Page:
Teen Self-Esteem: A Challenge For Parents
Adolescence is the stage in which the protagonists are trying to position themselves in the world and figure out who the hell they are. In this sense, self-esteem plays an important role, since riding on their backs will be the need to face the different challenges of this stage, which otherwise are not few or unimportant.
On the other hand, although they insist on leaving the protection offered by their parents and role models, they will continue to rely on them and in turn they will continue to condition part of their vision of the world and themselves. Thus, by putting ourselves in our parents’ shoes, we understand how difficult it can be to play their role during this stage of their child’s adolescence.
That “having to be there without being there” or “have to be there but do it in the shadows,” like when they are small and take their first steps. We release them, but we follow them stealthily from behind so they think they have to do it but this time without our direct help. So, although they are often not welcome, parents are still responsible for their children during adolescence, both for their actions and their education or self-esteem.
All parents want to see how their children achieve success. However, many forget that beyond the results, teens have to overcome significant challenges, such as those related to their self-image and self-esteem. Thus, the reality is that many young people have trouble being accepted, both by others and themselves. Parents can play a fundamental role in building their teen’s sense of self-esteem.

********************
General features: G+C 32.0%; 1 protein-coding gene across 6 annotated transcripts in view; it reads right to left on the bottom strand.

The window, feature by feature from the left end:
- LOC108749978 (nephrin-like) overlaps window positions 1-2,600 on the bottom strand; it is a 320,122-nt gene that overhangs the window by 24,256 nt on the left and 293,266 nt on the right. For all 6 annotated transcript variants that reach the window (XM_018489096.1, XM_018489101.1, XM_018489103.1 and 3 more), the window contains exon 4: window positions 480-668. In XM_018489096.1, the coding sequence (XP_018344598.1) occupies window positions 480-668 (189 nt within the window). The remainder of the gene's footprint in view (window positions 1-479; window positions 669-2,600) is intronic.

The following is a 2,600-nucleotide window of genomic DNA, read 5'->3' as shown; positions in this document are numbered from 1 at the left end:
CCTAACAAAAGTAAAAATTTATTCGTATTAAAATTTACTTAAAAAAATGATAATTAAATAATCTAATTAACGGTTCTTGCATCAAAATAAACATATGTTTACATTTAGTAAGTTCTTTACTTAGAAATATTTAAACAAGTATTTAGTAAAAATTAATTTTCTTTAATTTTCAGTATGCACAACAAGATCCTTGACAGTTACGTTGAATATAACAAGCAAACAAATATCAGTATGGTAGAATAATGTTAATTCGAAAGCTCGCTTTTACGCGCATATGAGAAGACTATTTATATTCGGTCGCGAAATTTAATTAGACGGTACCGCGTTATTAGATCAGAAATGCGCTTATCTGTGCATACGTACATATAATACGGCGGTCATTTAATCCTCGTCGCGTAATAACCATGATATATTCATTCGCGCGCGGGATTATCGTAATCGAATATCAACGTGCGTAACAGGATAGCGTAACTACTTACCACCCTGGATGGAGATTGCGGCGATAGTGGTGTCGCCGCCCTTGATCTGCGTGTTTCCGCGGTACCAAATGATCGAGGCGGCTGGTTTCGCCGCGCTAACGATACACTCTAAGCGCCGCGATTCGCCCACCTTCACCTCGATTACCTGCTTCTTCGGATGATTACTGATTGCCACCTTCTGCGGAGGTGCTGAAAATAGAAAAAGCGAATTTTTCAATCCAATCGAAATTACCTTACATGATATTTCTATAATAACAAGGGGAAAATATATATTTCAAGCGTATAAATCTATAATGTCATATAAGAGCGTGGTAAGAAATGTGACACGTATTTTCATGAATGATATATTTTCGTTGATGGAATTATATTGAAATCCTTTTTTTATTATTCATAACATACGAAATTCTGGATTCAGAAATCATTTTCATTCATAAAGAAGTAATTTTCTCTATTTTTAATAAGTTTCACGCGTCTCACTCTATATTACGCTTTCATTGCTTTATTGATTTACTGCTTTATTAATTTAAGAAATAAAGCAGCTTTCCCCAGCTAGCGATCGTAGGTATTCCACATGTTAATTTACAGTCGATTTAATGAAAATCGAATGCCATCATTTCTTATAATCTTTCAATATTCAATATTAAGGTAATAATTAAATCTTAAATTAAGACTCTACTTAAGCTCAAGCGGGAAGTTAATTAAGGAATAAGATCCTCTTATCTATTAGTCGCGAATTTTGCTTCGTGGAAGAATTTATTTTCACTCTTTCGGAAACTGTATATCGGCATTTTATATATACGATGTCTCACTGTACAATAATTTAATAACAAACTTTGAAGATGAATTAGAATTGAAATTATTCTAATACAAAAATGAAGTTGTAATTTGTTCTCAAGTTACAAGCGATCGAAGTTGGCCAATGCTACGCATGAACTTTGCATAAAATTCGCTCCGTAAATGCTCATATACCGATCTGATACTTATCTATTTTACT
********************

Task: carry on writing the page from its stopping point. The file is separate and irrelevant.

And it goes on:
The importance of self-esteem in adolescence
Self-esteem in adolescents affects their lives and their decisions, their relationships and their academic performance. In this sense, it is important to note that low self-esteem can lead teens to risky behavior which include drug use, violence, eating disorders, risky sexual behavior, etc. Not to mention how vulnerable they are to the recruitment of extremist groups.
We cannot forget that adolescent self-esteem is the foundation for their future as adults. Life is difficult enough when we have a positive self-image.
Tips for raising the self-esteem of a teenager
Although not an easy task, parents should use all of the means at their disposal to promote the self-esteem of their teenage children. Here we can see some ways to do so.
Set limits and expectations
Teenagers also need boundaries, but appropriate for their age. Limits are fundamental and in adolescence they are crucial if we want our children to grow up safe and responsible. Therefore, it is important to establish rules and expectations that fit what teens want, so as to contribute to their growth and not put a cap on it.
In adolescence, new situations appear which you must leave alone without trying to control. Outings with friends, the use of mobile devices, the discovery of sexuality, among other issues, must be addressed through dialogue, arguments and agreements that the two sides can both stand behind. Here is where the parents’ ability to negotiate and establish rules come in, which stems from accepting the teen without forcing them to abandon their autonomy.